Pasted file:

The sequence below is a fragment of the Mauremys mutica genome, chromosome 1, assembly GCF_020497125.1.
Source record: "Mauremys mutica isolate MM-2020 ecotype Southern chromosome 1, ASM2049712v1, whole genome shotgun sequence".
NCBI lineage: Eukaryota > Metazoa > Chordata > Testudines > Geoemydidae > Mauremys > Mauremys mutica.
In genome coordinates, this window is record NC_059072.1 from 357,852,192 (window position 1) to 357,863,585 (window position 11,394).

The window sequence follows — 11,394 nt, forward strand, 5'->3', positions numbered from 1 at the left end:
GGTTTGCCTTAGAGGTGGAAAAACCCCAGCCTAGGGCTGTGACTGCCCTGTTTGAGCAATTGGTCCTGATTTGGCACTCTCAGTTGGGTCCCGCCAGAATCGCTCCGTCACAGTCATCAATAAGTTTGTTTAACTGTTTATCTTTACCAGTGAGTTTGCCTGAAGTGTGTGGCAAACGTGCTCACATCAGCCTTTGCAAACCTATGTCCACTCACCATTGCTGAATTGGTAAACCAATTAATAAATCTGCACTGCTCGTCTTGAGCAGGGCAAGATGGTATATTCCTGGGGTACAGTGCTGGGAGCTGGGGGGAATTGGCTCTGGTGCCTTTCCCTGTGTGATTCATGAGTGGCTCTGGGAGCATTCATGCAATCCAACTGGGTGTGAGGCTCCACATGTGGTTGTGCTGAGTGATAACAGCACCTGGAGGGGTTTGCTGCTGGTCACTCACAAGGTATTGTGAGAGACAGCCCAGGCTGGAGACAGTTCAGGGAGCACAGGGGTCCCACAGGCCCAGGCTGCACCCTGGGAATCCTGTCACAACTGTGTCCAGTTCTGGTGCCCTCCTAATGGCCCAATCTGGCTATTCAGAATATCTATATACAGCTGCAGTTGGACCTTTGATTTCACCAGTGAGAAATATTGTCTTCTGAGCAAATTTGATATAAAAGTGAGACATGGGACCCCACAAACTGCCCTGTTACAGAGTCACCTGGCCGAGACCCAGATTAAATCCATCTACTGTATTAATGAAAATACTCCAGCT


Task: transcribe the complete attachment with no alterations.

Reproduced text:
The sequence below is a fragment of the Mauremys mutica genome, chromosome 1, assembly GCF_020497125.1.
Source record: "Mauremys mutica isolate MM-2020 ecotype Southern chromosome 1, ASM2049712v1, whole genome shotgun sequence".
NCBI lineage: Eukaryota > Metazoa > Chordata > Testudines > Geoemydidae > Mauremys > Mauremys mutica.
In genome coordinates, this window is record NC_059072.1 from 357,852,192 (window position 1) to 357,863,585 (window position 11,394).

The window sequence follows — 11,394 nt, forward strand, 5'->3', positions numbered from 1 at the left end:
GGTTTGCCTTAGAGGTGGAAAAACCCCAGCCTAGGGCTGTGACTGCCCTGTTTGAGCAATTGGTCCTGATTTGGCACTCTCAGTTGGGTCCCGCCAGAATCGCTCCGTCACAGTCATCAATAAGTTTGTTTAACTGTTTATCTTTACCAGTGAGTTTGCCTGAAGTGTGTGGCAAACGTGCTCACATCAGCCTTTGCAAACCTATGTCCACTCACCATTGCTGAATTGGTAAACCAATTAATAAATCTGCACTGCTCGTCTTGAGCAGGGCAAGATGGTATATTCCTGGGGTACAGTGCTGGGAGCTGGGGGGAATTGGCTCTGGTGCCTTTCCCTGTGTGATTCATGAGTGGCTCTGGGAGCATTCATGCAATCCAACTGGGTGTGAGGCTCCACATGTGGTTGTGCTGAGTGATAACAGCACCTGGAGGGGTTTGCTGCTGGTCACTCACAAGGTATTGTGAGAGACAGCCCAGGCTGGAGACAGTTCAGGGAGCACAGGGGTCCCACAGGCCCAGGCTGCACCCTGGGAATCCTGTCACAACTGTGTCCAGTTCTGGTGCCCTCCTAATGGCCCAATCTGGCTATTCAGAATATCTATATACAGCTGCAGTTGGACCTTTGATTTCACCAGTGAGAAATATTGTCTTCTGAGCAAATTTGATATAAAAGTGAGACATGGGACCCCACAAACTGCCCTGTTACAGAGTCACCTGGCCGAGACCCAGATTAAATCCATCTACTGTATTAATGAAAATACTCCAGCT